“Trained astrophysicist” with a dissertation on “Nonlinear plasma processes in active galactic nuclei” is exactly what you are. Harald Lesch, professor for astronomy and astrophysics in Munich since 1995 and born in Gießen in 1960, has also been a philosophy teacher and television presenter for years. His infotainment is the ideal person you would have always wished for for the Studium universale. You just like to listen to him, regardless of whether he says goodbye to Julian Nida-Rümelin for academic retirement or moderates “Leschs Kosmos” on ZDF.
“My specialty as a physicist, if you can even put it that way, is complexity.” As a theoretical physicist, Lesch reads mathematical textbooks. Of the non-fiction books on nature, he is primarily interested in those that combine sciences such as biology, geology and meteorology into one big picture. And “history of nature” is the subject he prefers to teach.
In many physics equations, says Lesch, “the time factor is just a passive parameter that can be set to zero again and again. I can start over with every experiment. In reality, I can’t do that. ”Basically, however, it is about exactly that:“ The physics of reality ”. He’ll have to write a book about it himself. His most recent, published by Herder, is called “Unpredictable. Life is more than an equation “. If that’s not a motto for a biography in books. Harald Lesch explains his readings in his own words below (Protocol: Marc Reichwein):
Andrew Roberts: Churchill
Actually, I rarely read biographies. I bought this as a paperback edition in my English bookstore in Munich. The more than 1000 pages of thin print are so wonderful that I read extra slowly. I am a huge Churchill fan. Without him, Germany and Europe would look different. And what a book full of anecdotes! As a typical representative of his class, Churchill used a telephone for the first time independently at 73. He called information to have the time announced and to say thank you.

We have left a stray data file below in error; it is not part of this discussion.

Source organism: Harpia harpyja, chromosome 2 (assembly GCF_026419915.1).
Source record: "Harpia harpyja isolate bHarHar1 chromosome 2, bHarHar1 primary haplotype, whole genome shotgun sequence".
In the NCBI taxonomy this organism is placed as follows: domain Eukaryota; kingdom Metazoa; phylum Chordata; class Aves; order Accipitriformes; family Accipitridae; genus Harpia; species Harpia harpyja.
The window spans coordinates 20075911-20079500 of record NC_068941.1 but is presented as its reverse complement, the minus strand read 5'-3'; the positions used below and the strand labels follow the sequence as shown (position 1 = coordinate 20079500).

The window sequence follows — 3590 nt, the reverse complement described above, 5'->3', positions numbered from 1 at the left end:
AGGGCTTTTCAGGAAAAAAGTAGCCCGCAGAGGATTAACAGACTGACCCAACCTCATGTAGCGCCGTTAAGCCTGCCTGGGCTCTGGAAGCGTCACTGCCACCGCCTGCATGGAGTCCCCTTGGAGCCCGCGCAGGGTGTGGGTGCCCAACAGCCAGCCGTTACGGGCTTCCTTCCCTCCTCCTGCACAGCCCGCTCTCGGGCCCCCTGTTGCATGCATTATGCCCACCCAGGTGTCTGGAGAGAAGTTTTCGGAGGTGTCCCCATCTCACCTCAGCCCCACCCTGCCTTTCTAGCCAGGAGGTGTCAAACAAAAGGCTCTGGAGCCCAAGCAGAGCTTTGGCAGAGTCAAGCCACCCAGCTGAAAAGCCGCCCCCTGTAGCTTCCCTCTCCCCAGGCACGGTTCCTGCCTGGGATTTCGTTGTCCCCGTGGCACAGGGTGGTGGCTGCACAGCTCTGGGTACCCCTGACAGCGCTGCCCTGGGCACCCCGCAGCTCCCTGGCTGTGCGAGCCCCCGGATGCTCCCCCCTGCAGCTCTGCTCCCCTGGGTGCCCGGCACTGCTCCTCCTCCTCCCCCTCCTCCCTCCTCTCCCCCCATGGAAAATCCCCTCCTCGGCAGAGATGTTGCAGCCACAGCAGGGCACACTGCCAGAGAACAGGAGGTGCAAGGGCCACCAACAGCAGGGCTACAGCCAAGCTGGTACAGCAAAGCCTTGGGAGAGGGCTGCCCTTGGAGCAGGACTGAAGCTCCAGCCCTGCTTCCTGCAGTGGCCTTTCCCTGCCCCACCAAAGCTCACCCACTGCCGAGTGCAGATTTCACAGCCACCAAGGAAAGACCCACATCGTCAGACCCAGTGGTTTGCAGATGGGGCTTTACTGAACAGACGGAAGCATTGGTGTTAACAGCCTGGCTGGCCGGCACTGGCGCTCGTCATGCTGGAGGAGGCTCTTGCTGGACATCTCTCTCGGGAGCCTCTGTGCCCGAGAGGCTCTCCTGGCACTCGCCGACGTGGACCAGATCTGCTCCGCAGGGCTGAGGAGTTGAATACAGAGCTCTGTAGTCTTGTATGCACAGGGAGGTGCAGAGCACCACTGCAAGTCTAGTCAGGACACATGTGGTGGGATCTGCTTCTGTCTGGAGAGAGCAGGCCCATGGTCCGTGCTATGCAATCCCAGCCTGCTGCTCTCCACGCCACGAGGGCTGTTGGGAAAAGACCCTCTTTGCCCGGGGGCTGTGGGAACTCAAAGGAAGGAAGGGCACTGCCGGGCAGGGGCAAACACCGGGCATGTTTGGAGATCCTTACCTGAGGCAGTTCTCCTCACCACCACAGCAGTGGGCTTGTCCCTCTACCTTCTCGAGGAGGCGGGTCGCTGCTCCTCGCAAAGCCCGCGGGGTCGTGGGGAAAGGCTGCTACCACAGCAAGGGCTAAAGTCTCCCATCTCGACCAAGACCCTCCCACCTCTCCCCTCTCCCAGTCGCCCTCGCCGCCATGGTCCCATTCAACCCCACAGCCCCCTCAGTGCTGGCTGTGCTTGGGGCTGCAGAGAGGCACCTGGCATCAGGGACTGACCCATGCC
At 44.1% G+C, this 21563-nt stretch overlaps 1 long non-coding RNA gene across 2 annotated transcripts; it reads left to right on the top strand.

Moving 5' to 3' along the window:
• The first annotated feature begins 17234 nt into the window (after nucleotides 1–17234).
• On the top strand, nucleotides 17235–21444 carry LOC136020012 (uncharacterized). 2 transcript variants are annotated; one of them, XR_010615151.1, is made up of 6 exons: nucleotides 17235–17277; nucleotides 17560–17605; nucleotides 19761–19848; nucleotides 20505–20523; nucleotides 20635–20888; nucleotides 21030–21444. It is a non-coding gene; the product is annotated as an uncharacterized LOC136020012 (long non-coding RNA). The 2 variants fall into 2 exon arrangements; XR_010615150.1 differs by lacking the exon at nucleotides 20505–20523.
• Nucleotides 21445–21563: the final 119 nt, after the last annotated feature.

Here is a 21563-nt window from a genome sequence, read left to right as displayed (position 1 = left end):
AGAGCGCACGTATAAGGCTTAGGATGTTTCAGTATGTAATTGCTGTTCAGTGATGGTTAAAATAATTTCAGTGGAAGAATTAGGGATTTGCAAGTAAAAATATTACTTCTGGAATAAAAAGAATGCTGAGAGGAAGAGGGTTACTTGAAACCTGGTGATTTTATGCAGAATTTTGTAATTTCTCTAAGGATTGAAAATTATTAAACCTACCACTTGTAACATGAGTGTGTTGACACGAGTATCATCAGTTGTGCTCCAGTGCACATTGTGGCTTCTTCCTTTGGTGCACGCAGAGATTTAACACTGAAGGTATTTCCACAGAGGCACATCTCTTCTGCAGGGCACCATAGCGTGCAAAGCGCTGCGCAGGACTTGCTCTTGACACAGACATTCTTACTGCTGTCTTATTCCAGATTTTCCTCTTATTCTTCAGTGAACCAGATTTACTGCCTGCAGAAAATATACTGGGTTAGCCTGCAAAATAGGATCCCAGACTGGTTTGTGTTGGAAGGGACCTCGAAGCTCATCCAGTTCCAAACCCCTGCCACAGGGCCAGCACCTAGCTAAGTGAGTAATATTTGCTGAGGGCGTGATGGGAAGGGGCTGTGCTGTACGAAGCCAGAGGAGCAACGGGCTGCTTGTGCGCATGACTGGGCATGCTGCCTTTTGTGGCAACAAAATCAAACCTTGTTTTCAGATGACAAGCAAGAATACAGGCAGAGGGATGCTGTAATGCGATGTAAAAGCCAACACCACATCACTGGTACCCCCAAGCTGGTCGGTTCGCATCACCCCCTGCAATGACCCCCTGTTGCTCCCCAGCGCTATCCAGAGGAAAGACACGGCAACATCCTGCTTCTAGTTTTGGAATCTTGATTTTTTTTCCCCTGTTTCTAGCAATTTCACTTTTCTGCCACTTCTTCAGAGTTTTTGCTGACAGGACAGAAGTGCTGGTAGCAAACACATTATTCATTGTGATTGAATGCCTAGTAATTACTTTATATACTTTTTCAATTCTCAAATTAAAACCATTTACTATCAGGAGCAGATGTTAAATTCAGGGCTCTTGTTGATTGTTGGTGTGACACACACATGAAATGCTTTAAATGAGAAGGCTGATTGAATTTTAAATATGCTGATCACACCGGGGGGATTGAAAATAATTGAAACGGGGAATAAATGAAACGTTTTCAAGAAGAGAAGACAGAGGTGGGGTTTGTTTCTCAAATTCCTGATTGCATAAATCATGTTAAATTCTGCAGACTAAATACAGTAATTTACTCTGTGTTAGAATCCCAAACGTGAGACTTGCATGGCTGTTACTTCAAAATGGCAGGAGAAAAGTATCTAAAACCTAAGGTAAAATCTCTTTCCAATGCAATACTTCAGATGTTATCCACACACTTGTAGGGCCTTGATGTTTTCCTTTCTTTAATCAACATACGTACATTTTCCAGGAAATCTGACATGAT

Another time he got on a bus and was pissed off that the driver didn’t want to take him to the desired address, but stubbornly drove his line. After Brexit, this book makes you almost nostalgic. I find it particularly frustrating that the Erasmus program has been ironed out. My British friends and university colleagues had previously complained that their students too rarely go abroad to learn another language.
Wolfgang Schorlau: Kreuzberg blues
I really appreciate all of his crime novels, also because in the end you always find out: What is invented – and what is true? “Kreuzbergblues” is about – using Berlin as an example – the rapid rental price development that affects all major German cities. It’s about investors and the methods by which they operate. Schorlau wrote this book very close to the present, and so the corona pandemic also plays a role, on the one hand with retrospectives to the 19th century, even then there were vaccination opponents and lateral thinkers who opposed the smallpox vaccination. On the other hand, with figures from our present, who drift far right at night.
Patrick Hofmann: A nail in heaven
The story of a mathematical child prodigy from East Germany who tried the so-called Goldbach conjecture to prove. A novel that I devoured in a very short time because it is written very excitingly and gives you an idea of what makes mathematical geniuses tick – and how lonely they are.
Maybe something for freaks: The Goldbach problem is roughly speaking about the claim that every number that is even and greater than 2 can be represented as the sum of two prime numbers. In other words, what are the greatest prime numbers. Problems like this from number theory always have to do with cryptology. Those who “mint” bitcoins also need prime numbers in order to apply the corresponding algorithms.
Andreas Eschbach: NSA
I annoyed my entire circle of acquaintances with this book. It’s a monstrous book, I don’t want to reveal too much, just this much about the setting: The computer was developed as early as the 19th century, and the Internet was already there at the beginning of the 20th century. The whole thing takes place in the Third Reich, and the National Security Agency (NSA) was founded under Kaiser Wilhelm I. When the Nazis take over the authority, they need a while to check which movement patterns they can all capture with it.